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JIS News

Two Jamaican policemen created history today (March 18) when they became the first two crime-fighters from the region to be accredited by the United States based-International Crime Scene Investigators Association.
They are Forensic Crime Scene Investigators, Detective Inspectors Cecil J. Clarke and Lloyd L. Crawford.
Executive Director of the International Crime Scene Investigators Association, Hayden Baldwin, in presenting the certificates to the policemen at a ceremony held at the Major Investigation Task Force (MIT) headquarters downtown Kingston, informed that they had successfully met all the requirements to be certified.
By Mr. Baldwin’s own assertion, the path to becoming accredited was not an easy one. In achieving this historic feat, Detective Inspectors Clarke and Crawford have, apart from meeting some basic requirements, successfully completed at least 50 hours of crime scene processing; passed a comprehensive written examination of 100 questions, and a written test of a mock burglary, among other things.
Head of the MIT, under which the Forensic Investigative Unit falls, Assistant Commissioner of Police Les Green, seized the occasion to applaud the two accredited policemen.
ACP Green revealed that 56 additional investigators have been trained and mentored in the field and were well on their way to becoming accredited by the renowned international organisation. He disclosed that the Jamaica Constabulary Force was working towards having 300 accredited Forensic Crime Scene Investigators in the shortest possible time.
According to the senior policeman, “when we conduct forensic examination, it doesn’t just take place in a matter of minutes. It can take hours if not days to complete properly,” he said, noting that examination of crime scenes was becoming longer and more detailed.
ACP Green disclosed that the skills honed in this highly specialised area, had enabled investigators to churn out a higher number of forensic evidence in the courts, since the unit was established in 2006. “We have increased the forensic evidence that have been found as a result of a very thorough investigation, not only by the investigators in the Corporate Area, but the rural areas as well,” he informed.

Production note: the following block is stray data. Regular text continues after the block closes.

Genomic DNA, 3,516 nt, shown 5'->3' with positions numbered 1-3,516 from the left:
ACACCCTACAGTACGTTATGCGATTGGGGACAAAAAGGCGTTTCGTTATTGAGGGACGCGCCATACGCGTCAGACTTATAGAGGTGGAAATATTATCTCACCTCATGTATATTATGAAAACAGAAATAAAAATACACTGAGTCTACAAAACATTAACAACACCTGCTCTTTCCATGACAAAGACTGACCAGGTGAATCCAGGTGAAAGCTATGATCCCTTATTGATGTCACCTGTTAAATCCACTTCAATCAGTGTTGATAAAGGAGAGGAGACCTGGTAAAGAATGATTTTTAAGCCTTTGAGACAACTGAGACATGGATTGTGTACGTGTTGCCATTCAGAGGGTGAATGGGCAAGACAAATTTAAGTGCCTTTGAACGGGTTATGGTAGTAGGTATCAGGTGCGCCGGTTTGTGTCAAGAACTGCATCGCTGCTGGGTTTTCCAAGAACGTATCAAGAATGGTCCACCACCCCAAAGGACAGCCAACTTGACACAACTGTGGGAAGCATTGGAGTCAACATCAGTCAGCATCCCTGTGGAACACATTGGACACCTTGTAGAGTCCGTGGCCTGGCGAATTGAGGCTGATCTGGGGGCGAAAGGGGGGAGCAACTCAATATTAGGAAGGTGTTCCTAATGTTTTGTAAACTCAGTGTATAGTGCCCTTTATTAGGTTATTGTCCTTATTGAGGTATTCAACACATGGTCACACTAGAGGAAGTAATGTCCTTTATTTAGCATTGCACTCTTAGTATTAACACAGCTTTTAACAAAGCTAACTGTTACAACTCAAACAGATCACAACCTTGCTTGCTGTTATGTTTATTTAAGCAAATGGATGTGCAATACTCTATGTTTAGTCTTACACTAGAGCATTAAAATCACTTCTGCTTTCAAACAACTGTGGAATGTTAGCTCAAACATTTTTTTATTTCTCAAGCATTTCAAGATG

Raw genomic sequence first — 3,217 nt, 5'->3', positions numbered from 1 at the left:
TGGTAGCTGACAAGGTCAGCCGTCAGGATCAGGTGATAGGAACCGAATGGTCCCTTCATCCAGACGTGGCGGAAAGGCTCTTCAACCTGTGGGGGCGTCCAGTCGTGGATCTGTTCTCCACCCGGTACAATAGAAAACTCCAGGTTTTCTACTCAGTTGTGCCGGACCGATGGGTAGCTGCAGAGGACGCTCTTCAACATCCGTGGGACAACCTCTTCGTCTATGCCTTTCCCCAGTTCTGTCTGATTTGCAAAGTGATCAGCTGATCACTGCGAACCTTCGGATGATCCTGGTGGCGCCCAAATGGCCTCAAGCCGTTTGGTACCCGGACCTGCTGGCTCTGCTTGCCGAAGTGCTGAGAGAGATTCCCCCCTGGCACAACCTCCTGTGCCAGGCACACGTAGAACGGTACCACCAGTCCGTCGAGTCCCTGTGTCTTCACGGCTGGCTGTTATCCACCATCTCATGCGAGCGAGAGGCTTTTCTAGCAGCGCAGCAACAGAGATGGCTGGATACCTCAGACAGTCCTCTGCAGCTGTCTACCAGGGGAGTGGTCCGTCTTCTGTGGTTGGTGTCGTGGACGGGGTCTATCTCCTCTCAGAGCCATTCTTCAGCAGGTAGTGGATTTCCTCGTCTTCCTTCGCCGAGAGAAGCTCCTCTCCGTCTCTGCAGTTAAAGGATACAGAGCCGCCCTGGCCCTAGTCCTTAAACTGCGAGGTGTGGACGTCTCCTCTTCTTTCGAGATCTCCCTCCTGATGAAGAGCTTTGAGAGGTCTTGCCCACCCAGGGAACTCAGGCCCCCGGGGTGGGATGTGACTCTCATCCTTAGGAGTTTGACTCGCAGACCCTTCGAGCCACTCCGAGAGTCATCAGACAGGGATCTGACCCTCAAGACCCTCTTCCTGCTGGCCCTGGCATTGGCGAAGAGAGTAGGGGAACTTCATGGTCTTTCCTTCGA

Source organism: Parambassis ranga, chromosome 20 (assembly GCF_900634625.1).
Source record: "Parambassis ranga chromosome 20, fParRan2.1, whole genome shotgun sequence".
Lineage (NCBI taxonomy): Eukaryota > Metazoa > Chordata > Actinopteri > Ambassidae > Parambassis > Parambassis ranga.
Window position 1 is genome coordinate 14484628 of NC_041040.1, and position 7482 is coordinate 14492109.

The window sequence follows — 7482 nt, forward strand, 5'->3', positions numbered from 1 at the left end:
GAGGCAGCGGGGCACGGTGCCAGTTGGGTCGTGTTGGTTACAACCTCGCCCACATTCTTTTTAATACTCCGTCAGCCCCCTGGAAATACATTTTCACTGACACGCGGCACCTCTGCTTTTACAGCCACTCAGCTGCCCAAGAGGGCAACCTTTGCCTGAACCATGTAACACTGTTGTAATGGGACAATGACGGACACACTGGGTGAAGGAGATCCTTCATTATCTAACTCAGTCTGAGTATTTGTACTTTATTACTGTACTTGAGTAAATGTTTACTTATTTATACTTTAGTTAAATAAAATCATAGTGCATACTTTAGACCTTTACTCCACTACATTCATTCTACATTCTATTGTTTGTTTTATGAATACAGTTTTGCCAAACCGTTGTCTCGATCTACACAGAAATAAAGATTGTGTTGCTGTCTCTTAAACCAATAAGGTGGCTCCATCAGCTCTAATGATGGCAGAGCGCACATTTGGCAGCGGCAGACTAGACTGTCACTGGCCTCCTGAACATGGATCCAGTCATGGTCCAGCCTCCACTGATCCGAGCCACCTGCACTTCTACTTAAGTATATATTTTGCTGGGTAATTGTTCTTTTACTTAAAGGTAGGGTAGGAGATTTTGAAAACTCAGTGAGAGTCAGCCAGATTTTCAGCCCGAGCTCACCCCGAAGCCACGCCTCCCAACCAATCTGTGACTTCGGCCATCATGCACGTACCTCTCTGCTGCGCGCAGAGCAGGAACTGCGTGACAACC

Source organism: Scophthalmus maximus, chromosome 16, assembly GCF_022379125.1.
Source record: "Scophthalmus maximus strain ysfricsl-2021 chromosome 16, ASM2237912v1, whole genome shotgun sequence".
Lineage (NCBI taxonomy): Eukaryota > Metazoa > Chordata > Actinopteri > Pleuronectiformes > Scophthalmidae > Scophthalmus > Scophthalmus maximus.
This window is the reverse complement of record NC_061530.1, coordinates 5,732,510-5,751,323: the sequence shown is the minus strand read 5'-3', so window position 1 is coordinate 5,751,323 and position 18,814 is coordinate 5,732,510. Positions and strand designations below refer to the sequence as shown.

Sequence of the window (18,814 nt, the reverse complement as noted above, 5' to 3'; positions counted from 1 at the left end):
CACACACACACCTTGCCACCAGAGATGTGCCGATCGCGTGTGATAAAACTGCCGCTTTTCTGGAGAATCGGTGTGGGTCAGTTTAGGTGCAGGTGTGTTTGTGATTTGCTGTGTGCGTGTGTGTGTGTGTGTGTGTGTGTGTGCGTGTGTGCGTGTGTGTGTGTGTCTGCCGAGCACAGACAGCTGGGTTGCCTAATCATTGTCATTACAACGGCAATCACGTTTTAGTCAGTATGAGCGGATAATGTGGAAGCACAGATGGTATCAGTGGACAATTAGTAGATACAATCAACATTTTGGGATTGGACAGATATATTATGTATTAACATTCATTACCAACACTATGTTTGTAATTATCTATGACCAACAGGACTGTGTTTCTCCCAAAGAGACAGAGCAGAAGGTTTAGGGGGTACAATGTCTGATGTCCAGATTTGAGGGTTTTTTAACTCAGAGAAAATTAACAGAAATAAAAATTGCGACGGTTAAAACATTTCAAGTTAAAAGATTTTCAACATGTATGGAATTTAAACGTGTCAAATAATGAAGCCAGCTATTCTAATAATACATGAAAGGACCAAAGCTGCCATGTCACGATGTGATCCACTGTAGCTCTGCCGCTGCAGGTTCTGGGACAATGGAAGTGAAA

He revealed that the MIT has established a mentorship programme to train new scene of crime officers, to expose them to additional experience and knowledge in relation to forensic awareness, and enhance their ability to search, find and retrieve forensic evidence.
In the meantime, he told JIS News that there was increased appreciation for the preservation of crime scenes, not only by crime scene investigators, but by residents in affected communities as well.
“What I find is that we have some problems with crime scene preservation but that’s not necessarily from the public, and we are continuing to improve on how we preserve the crime scenes,” ACP Green said.
The International Crime Scene Investigators Association, which is headquartered in Illonois, seeks, among other things, to encourage the exchange of information useful in crime-scene related matters.
It also aims to improve on the level of expertise in the field by providing timely answers through membership participation and to provide members with articles on crime scene-related matters that will improve their skills.

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